Hindi Script

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Hindi is written in the Devanagari Script, whose alphabet is as follows:


अ a आ ā इ i ई ī उ u ऊ ū ऋ ṛ ए e ऐ ai ओ o औ au

Dependent Forms of the Vowels With the consonant त (t)

ta ता ति ti ती तु tu तू ते te तै tai तो to तौ tau

Nasalised Vowels

अँ ã आँ ă इँ ĩ ईँ ĭ उँ ũ ऊँ ŭ एँ ẽ ऐँ aĩ ओँ õ औँ aũ

तँ tã ताँ tă तिँ tĩ तीँ tĭ तुँ tũ तूँ tŭ तेँ tẽ तैँ taĩ तोँ tõ तौँ taũ


क k क़ q ख kh ख़ kh ग g ग़ g घ gha ङ n * च c छ ch ज j ज़ z ञ ñ ट ṭ ठ ṭh ड ḍ ड़ ṛ ढ ḍh ढ़ ṛh ण ṇ त t थ th द d ध dh न n प p फ ph फ़ f ब b भ bh म m य y र r ल l व v श śh ष ṣh स s ह h


When two consonants are pronounced together they are often joined together in a form called a conjunct, for example स+त→स्त in the word दोस्त dost (friend).

Two consecutive consonants not forming a conjunct can indicate the presence of अ a, as in कम kam (little, a small amount of). However, two non-conjunctive consonants can also indicate that the consonants are pronounced separately. For example in बिलकुल bilkul (completely), the ल and क do not form a conjunct because बिल and कुल are separate syllables-बिलकुल is pronounced bil—kul.

It is generally not possible to tell whether two non conjoined consonants are separated by 'अ' or not. Sometimes the absence of 'अ' is marked by a stroke under the leading consonant, but this is rarely done outside of dictionaries. Hindi-English dictionaries also give the pronunciation in roman script, from which the pronunciation can be inferred. Also, there are some patterns:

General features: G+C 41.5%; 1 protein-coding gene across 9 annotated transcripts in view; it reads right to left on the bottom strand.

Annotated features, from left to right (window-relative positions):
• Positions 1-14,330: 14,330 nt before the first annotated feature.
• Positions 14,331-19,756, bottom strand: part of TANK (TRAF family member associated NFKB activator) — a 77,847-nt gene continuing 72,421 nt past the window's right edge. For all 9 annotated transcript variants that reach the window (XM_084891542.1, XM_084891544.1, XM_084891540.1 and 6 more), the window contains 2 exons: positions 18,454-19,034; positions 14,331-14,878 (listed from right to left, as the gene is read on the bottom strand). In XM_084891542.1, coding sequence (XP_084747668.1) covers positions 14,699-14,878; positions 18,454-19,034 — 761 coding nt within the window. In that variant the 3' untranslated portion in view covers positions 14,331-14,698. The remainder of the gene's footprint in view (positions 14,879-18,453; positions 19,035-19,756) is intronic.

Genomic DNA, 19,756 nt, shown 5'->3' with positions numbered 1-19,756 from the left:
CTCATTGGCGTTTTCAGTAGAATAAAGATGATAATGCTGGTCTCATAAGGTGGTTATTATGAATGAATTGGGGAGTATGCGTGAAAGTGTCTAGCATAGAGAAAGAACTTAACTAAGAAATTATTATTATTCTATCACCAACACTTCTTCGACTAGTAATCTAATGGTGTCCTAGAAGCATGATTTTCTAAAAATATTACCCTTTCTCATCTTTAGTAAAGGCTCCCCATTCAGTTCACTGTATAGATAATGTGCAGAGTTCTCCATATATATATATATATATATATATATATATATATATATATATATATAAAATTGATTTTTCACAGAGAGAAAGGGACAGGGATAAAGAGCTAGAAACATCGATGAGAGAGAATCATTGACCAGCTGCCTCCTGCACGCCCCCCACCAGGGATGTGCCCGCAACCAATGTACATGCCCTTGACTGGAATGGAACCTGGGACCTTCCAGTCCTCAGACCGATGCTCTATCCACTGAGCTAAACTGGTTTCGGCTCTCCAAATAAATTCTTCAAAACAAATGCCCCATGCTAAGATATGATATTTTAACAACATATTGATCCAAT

• Two consecutive unjoined consonants at the start of a verb are almost always separated by 'अ'.
  • Verbs in their regular infinitive form consist of a stem followed by ना . In this case the n is not conjoined with a preceding consonant, e.g. बोलना bolnā (to speak) देखना dekhnā (to see). The same principle applies to the imperfective form of verbs, e.g. बोलता boltā (speaks).
  • When two words form a compound word, the consonants at their interface are not conjoined e.g. गपशाप=गप-शाप gapshap=gap-shap (gossip, an echo word) अजकल=अज-कल ajkal=aj-kal (these days). The latter is formed from aj (today) and kal (yesterday, tomorrow).